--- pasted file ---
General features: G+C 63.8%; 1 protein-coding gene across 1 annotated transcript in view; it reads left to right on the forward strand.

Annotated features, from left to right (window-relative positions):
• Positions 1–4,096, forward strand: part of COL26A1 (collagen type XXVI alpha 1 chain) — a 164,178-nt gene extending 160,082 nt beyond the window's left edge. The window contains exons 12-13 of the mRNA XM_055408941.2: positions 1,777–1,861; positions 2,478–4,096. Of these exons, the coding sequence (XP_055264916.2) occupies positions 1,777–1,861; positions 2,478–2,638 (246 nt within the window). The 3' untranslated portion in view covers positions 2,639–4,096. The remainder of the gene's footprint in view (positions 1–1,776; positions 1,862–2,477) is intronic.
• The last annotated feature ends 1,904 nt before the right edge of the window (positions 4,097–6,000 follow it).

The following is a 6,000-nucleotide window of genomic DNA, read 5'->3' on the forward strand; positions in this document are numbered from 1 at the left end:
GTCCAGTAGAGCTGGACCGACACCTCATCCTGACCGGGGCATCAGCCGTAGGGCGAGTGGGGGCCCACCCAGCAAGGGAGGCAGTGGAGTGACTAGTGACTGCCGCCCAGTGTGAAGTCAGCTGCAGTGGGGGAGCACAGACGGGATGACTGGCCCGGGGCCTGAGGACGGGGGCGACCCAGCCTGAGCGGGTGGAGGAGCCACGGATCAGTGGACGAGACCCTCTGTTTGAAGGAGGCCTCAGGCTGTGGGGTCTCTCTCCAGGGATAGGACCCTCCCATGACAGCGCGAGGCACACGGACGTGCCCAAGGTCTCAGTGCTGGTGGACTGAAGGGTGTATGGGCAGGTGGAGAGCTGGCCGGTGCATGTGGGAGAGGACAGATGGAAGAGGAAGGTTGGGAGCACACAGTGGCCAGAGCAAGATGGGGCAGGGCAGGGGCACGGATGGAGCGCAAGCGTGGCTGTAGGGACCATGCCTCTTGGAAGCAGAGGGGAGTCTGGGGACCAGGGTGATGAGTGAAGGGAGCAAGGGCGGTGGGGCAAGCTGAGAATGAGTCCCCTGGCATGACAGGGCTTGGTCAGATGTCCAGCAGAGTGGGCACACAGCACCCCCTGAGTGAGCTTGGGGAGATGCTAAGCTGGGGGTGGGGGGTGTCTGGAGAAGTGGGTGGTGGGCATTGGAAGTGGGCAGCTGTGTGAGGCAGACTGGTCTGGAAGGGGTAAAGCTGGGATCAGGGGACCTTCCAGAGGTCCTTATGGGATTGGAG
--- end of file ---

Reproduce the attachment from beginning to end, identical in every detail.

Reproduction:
General features: G+C 63.8%; 1 protein-coding gene across 1 annotated transcript in view; it reads left to right on the forward strand.

Annotated features, from left to right (window-relative positions):
• Positions 1–4,096, forward strand: part of COL26A1 (collagen type XXVI alpha 1 chain) — a 164,178-nt gene extending 160,082 nt beyond the window's left edge. The window contains exons 12-13 of the mRNA XM_055408941.2: positions 1,777–1,861; positions 2,478–4,096. Of these exons, the coding sequence (XP_055264916.2) occupies positions 1,777–1,861; positions 2,478–2,638 (246 nt within the window). The 3' untranslated portion in view covers positions 2,639–4,096. The remainder of the gene's footprint in view (positions 1–1,776; positions 1,862–2,477) is intronic.
• The last annotated feature ends 1,904 nt before the right edge of the window (positions 4,097–6,000 follow it).

The following is a 6,000-nucleotide window of genomic DNA, read 5'->3' on the forward strand; positions in this document are numbered from 1 at the left end:
GTCCAGTAGAGCTGGACCGACACCTCATCCTGACCGGGGCATCAGCCGTAGGGCGAGTGGGGGCCCACCCAGCAAGGGAGGCAGTGGAGTGACTAGTGACTGCCGCCCAGTGTGAAGTCAGCTGCAGTGGGGGAGCACAGACGGGATGACTGGCCCGGGGCCTGAGGACGGGGGCGACCCAGCCTGAGCGGGTGGAGGAGCCACGGATCAGTGGACGAGACCCTCTGTTTGAAGGAGGCCTCAGGCTGTGGGGTCTCTCTCCAGGGATAGGACCCTCCCATGACAGCGCGAGGCACACGGACGTGCCCAAGGTCTCAGTGCTGGTGGACTGAAGGGTGTATGGGCAGGTGGAGAGCTGGCCGGTGCATGTGGGAGAGGACAGATGGAAGAGGAAGGTTGGGAGCACACAGTGGCCAGAGCAAGATGGGGCAGGGCAGGGGCACGGATGGAGCGCAAGCGTGGCTGTAGGGACCATGCCTCTTGGAAGCAGAGGGGAGTCTGGGGACCAGGGTGATGAGTGAAGGGAGCAAGGGCGGTGGGGCAAGCTGAGAATGAGTCCCCTGGCATGACAGGGCTTGGTCAGATGTCCAGCAGAGTGGGCACACAGCACCCCCTGAGTGAGCTTGGGGAGATGCTAAGCTGGGGGTGGGGGGTGTCTGGAGAAGTGGGTGGTGGGCATTGGAAGTGGGCAGCTGTGTGAGGCAGACTGGTCTGGAAGGGGTAAAGCTGGGATCAGGGGACCTTCCAGAGGTCCTTATGGGATTGGAG